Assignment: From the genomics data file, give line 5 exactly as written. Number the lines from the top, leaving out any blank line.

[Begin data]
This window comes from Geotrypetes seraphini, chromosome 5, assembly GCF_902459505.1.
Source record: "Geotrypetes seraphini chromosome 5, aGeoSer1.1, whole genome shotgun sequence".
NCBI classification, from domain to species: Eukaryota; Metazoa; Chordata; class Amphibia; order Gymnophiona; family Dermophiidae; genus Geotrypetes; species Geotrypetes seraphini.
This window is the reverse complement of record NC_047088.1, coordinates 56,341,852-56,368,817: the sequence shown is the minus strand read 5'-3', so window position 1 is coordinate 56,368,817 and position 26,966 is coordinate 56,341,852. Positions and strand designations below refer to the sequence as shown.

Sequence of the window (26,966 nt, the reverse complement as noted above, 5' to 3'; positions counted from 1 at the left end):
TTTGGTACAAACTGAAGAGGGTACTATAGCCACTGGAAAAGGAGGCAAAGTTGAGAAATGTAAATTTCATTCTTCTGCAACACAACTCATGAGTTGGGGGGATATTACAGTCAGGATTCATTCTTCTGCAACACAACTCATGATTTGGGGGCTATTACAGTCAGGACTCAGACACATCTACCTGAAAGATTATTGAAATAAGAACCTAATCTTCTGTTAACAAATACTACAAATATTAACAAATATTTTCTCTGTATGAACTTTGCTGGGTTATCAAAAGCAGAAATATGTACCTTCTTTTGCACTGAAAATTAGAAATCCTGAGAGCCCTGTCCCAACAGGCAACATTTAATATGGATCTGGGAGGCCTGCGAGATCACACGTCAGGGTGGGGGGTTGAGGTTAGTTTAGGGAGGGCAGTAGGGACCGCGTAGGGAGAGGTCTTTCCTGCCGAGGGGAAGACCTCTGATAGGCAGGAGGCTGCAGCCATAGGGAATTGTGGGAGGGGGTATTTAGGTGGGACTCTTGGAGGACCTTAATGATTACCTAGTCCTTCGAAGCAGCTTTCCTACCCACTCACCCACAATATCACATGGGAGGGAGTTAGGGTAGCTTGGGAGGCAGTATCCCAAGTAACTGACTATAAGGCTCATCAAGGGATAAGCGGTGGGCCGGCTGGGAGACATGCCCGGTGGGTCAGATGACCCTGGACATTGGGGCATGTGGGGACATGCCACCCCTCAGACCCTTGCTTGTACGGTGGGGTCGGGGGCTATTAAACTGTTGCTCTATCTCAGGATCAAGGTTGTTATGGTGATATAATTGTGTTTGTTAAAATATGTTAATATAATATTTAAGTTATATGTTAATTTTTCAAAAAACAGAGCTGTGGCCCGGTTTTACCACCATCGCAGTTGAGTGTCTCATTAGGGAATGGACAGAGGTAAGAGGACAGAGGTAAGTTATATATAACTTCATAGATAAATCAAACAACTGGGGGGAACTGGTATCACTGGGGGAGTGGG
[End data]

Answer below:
Sequence of the window (26,966 nt, the reverse complement as noted above, 5' to 3'; positions counted from 1 at the left end):